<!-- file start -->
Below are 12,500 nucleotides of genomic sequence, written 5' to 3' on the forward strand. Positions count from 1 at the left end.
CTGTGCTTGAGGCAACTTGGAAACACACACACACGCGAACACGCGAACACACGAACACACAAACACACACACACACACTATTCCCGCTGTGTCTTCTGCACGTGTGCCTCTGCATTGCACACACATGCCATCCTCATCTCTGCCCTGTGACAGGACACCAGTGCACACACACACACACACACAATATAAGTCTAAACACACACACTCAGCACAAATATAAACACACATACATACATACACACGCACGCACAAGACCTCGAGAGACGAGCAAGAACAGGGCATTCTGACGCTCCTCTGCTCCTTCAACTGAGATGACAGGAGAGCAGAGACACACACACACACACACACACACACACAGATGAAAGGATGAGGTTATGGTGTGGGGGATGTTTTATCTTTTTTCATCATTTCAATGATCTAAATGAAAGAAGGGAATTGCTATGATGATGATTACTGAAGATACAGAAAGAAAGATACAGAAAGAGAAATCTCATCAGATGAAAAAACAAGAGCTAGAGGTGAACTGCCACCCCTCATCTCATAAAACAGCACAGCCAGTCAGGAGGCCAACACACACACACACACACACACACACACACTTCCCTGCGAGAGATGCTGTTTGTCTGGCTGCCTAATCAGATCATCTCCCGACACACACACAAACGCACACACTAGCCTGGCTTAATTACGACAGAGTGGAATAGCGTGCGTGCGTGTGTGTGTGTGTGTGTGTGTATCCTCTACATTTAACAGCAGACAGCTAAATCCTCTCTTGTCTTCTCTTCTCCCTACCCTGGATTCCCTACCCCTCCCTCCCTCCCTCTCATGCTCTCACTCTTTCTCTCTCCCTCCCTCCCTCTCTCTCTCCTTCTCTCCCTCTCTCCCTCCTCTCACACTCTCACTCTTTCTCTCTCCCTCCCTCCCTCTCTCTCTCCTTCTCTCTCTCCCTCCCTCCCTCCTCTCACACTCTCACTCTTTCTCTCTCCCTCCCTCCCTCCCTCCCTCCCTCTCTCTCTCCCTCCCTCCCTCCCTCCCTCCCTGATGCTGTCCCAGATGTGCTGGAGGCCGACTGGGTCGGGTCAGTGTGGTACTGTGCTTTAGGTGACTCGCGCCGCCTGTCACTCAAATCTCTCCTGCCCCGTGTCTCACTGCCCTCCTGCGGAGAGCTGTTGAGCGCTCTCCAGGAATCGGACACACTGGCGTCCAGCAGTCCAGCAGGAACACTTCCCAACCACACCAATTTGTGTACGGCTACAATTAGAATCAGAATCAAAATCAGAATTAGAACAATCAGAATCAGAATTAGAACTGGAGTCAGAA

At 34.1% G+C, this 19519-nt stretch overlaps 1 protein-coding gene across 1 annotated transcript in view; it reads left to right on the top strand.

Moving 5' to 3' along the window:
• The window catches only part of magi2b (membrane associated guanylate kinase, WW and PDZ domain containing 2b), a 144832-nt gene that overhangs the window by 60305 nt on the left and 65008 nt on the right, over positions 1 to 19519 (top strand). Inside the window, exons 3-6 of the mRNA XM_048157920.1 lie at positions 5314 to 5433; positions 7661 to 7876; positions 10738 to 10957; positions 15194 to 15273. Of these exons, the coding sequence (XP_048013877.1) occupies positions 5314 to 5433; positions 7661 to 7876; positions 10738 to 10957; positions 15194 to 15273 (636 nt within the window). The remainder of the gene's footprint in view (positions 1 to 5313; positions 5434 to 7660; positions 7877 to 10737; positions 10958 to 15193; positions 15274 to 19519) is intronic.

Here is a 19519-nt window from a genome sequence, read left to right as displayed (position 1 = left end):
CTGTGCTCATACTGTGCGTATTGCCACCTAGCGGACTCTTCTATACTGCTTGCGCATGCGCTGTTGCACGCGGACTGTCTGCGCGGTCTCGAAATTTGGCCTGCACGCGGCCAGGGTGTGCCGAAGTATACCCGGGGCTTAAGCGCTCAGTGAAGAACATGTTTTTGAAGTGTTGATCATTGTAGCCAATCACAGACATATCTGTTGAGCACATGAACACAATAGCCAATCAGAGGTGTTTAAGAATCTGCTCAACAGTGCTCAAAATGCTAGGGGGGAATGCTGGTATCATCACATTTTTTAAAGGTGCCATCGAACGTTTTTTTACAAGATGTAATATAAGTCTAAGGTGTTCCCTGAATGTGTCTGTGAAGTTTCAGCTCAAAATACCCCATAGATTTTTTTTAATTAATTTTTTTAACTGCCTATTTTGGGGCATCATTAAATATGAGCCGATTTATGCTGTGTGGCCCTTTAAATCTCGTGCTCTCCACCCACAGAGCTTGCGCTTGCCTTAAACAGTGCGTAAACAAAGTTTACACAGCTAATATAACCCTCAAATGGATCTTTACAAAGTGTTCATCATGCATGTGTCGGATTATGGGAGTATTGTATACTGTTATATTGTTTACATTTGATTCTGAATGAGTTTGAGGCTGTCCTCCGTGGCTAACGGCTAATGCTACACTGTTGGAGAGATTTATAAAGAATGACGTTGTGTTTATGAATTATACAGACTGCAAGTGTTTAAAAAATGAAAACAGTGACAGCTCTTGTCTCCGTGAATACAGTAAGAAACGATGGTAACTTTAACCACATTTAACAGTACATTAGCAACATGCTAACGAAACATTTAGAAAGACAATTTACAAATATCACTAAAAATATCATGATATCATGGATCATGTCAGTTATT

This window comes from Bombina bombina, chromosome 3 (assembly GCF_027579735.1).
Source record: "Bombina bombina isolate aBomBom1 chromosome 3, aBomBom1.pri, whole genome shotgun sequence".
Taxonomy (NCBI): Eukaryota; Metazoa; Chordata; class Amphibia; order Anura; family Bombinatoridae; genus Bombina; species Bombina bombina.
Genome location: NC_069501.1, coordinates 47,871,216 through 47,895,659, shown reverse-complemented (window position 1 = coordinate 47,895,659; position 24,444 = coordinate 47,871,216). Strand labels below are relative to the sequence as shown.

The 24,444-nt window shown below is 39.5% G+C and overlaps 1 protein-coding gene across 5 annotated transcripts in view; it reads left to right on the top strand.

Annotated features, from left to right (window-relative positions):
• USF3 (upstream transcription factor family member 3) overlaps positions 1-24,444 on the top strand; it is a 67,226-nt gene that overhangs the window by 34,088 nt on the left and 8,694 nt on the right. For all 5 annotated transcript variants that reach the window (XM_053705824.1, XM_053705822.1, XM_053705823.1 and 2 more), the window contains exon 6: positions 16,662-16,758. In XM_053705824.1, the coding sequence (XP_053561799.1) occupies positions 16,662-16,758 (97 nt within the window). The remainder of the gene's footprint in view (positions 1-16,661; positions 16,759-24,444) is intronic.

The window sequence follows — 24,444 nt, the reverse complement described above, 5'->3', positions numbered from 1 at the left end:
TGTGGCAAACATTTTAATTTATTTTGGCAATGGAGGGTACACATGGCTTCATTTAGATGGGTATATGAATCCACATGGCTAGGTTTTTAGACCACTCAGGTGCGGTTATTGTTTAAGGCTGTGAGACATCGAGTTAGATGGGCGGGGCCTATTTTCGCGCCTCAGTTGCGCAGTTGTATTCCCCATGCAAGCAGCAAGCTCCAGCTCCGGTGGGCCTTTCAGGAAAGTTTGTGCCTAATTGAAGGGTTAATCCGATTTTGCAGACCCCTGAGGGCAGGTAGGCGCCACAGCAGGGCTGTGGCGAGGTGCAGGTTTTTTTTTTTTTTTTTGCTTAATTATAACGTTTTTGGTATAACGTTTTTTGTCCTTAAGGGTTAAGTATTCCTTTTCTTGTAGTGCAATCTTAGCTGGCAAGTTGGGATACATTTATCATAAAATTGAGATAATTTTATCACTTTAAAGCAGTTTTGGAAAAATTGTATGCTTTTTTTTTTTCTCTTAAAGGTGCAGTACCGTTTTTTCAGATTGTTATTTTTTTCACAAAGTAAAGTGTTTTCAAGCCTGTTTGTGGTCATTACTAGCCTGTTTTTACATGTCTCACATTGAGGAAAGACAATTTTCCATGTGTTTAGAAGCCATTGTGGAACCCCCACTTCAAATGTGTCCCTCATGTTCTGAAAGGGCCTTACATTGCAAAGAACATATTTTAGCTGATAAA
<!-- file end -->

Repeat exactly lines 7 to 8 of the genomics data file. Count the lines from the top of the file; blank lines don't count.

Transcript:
CTGTGCTCATACTGTGCGTATTGCCACCTAGCGGACTCTTCTATACTGCTTGCGCATGCGCTGTTGCACGCGGACTGTCTGCGCGGTCTCGAAATTTGGCCTGCACGCGGCCAGGGTGTGCCGAAGTATACCCGGGGCTTAAGCGCTCAGTGAAGAACATGTTTTTGAAGTGTTGATCATTGTAGCCAATCACAGACATATCTGTTGAGCACATGAACACAATAGCCAATCAGAGGTGTTTAAGAATCTGCTCAACAGTGCTCAAAATGCTAGGGGGGAATGCTGGTATCATCACATTTTTTAAAGGTGCCATCGAACGTTTTTTTACAAGATGTAATATAAGTCTAAGGTGTTCCCTGAATGTGTCTGTGAAGTTTCAGCTCAAAATACCCCATAGATTTTTTTTAATTAATTTTTTTAACTGCCTATTTTGGGGCATCATTAAATATGAGCCGATTTATGCTGTGTGGCCCTTTAAATCTCGTGCTCTCCACCCACAGAGCTTGCGCTTGCCTTAAACAGTGCGTAAACAAAGTTTACACAGCTAATATAACCCTCAAATGGATCTTTACAAAGTGTTCATCATGCATGTGTCGGATTATGGGAGTATTGTATACTGTTATATTGTTTACATTTGATTCTGAATGAGTTTGAGGCTGTCCTCCGTGGCTAACGGCTAATGCTACACTGTTGGAGAGATTTATAAAGAATGACGTTGTGTTTATGAATTATACAGACTGCAAGTGTTTAAAAAATGAAAACAGTGACAGCTCTTGTCTCCGTGAATACAGTAAGAAACGATGGTAACTTTAACCACATTTAACAGTACATTAGCAACATGCTAACGAAACATTTAGAAAGACAATTTACAAATATCACTAAAAATATCATGATATCATGGATCATGTCAGTTATT

This window comes from Bombina bombina, chromosome 3 (assembly GCF_027579735.1).